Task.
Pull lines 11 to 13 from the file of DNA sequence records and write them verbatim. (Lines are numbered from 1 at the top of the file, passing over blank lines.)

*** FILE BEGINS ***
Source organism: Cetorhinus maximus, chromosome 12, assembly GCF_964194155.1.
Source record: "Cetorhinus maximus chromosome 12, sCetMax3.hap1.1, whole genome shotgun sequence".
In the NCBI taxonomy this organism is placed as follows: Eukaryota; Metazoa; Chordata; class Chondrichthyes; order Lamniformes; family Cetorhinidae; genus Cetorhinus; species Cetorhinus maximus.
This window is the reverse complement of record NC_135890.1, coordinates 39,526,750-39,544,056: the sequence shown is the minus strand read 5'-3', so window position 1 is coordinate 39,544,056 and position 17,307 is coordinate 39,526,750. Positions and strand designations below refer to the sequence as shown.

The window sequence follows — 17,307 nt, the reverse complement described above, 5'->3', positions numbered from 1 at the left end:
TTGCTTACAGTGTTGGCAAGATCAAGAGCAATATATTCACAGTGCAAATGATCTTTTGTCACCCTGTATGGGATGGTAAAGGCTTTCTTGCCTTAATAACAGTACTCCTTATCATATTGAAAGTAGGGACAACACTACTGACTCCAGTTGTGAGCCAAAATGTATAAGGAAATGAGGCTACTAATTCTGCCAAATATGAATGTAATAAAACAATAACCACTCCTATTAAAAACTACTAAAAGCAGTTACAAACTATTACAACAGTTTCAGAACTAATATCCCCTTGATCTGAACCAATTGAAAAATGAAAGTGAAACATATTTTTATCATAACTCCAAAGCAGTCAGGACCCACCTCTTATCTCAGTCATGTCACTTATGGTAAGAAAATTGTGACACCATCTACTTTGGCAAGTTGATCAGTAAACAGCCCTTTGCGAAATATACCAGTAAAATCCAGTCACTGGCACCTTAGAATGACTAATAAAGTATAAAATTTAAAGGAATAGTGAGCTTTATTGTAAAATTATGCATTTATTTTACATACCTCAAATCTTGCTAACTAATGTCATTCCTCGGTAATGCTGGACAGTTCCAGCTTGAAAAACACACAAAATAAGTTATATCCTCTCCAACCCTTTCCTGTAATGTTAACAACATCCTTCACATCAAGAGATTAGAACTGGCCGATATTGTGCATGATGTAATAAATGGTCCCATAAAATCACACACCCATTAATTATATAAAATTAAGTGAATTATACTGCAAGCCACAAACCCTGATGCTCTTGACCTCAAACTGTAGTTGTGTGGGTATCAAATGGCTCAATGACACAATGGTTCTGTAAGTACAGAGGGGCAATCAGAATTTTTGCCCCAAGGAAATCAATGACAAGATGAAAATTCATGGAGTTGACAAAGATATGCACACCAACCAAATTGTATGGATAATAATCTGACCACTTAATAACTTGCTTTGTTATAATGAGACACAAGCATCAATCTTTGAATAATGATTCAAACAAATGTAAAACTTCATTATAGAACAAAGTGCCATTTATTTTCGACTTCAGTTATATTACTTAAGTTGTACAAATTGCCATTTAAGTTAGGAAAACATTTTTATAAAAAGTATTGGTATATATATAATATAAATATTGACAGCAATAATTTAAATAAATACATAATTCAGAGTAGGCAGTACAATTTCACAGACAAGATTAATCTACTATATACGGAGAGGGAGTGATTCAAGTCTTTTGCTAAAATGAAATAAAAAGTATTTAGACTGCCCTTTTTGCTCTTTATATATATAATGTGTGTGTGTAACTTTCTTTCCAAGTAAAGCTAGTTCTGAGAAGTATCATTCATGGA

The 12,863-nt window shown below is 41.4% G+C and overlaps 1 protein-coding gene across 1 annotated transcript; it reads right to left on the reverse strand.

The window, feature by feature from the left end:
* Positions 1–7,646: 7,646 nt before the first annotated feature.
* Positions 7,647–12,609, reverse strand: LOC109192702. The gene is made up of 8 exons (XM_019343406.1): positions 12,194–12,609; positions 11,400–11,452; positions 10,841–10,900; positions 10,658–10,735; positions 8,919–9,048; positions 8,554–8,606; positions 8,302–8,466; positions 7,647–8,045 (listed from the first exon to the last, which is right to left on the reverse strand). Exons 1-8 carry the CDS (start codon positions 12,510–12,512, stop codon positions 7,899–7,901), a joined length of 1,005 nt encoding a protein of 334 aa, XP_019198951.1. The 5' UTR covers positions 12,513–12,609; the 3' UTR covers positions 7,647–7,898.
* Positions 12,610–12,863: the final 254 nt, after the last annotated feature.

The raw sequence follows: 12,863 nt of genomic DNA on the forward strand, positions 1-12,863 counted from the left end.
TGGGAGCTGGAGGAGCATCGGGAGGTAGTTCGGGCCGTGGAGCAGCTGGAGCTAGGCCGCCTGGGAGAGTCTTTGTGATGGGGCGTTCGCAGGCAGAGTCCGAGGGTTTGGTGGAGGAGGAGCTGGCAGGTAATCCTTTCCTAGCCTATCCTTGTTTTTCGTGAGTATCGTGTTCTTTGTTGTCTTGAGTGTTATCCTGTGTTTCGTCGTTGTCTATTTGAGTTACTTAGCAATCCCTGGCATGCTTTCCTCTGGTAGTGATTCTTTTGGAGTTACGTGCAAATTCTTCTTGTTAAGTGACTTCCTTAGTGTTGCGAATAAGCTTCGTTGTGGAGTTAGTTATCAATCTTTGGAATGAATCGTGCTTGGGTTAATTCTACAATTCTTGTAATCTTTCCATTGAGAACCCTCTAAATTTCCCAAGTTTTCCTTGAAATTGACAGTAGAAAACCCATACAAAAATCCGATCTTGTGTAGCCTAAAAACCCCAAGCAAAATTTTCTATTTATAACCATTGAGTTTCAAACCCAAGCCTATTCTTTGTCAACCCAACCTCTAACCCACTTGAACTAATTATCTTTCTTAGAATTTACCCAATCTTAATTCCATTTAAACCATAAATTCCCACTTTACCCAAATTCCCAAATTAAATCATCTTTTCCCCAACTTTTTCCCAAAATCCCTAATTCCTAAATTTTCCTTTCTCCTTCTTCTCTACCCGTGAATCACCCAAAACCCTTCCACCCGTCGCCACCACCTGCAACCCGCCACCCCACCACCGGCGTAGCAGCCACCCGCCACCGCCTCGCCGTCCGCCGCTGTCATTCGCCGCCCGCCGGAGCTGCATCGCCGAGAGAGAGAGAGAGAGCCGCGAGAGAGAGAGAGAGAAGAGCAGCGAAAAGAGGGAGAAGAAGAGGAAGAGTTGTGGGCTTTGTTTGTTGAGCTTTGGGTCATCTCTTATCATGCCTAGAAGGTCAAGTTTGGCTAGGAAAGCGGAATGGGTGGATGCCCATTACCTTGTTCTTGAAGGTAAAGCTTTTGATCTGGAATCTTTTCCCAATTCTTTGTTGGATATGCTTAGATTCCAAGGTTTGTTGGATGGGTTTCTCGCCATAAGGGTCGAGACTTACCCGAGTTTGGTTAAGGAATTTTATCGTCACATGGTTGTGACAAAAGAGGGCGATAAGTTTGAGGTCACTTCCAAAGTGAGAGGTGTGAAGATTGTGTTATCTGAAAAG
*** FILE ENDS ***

* Positions 12,610–12,863: the final 254 nt, after the last annotated feature.

The raw sequence follows: 12,863 nt of genomic DNA on the forward strand, positions 1-12,863 counted from the left end.
TGGGAGCTGGAGGAGCATCGGGAGGTAGTTCGGGCCGTGGAGCAGCTGGAGCTAGGCCGCCTGGGAGAGTCTTTGTGATGGGGCGTTCGCAGGCAGAGTCCGAGGGTTTGGTGGAGGAGGAGCTGGCAGGTAATCCTTTCCTAGCCTATCCTTGTTTTTCGTGAGTATCGTGTTCTTTGTTGTCTTGAGTGTTATCCTGTGTTTCGTCGTTGTCTATTTGAGTTACTTAGCAATCCCTGGCATGCTTTCCTCTGGTAGTGATTCTTTTGGAGTTACGTGCAAATTCTTCTTGTTAAGTGACTTCCTTAGTGTTGCGAATAAGCTTCGTTGTGGAGTTAGTTATCAATCTTTGGAATGAATCGTGCTTGGGTTAATTCTACAATTCTTGTAATCTTTCCATTGAGAACCCTCTAAATTTCCCAAGTTTTCCTTGAAATTGACAGTAGAAAACCCATACAAAAATCCGATCTTGTGTAGCCTAAAAACCCCAAGCAAAATTTTCTATTTATAACCATTGAGTTTCAAACCCAAGCCTATTCTTTGTCAACCCAACCTCTAACCCACTTGAACTAATTATCTTTCTTAGAATTTACCCAATCTTAATTCCATTTAAACCATAAATTCCCACTTTACCCAAATTCCCAAATTAAATCATCTTTTCCCCAACTTTTTCCCAAAATCCCTAATTCCTAAATTTTCCTTTCTCCTTCTTCTCTACCCGTGAATCACCCAAAACCCTTCCACCCGTCGCCACCACCTGCAACCCGCCACCCCACCACCGGCGTAGCAGCCACCCGCCACCGCCTCGCCGTCCGCCGCTGTCATTCGCCGCCCGCCGGAGCTGCATCGCCGAGAGAGAGAGAGAGAGCCGCGAGAGAGAGAGAGAGAAGAGCAGCGAAAAGAGGGAGAAGAAGAGGAAGAGTTGTGGGCTTTGTTTGTTGAGCTTTGGGTCATCTCTTATCATGCCTAGAAGGTCAAGTTTGGCTAGGAAAGCGGAATGGGTGGATGCCCATTACCTTGTTCTTGAAGGTAAAGCTTTTGATCTGGAATCTTTTCCCAATTCTTTGTTGGATATGCTTAGATTCCAAGGTTTGTTGGATGGGTTTCTCGCCATAAGGGTCGAGACTTACCCGAGTTTGGTTAAGGAATTTTATCGTCACATGGTTGTGACAAAAGAGGGCGATAAGTTTGAGGTCACTTCCAAAGTGAGAGGTGTGAAGATTGTGTTATCTGAAAAG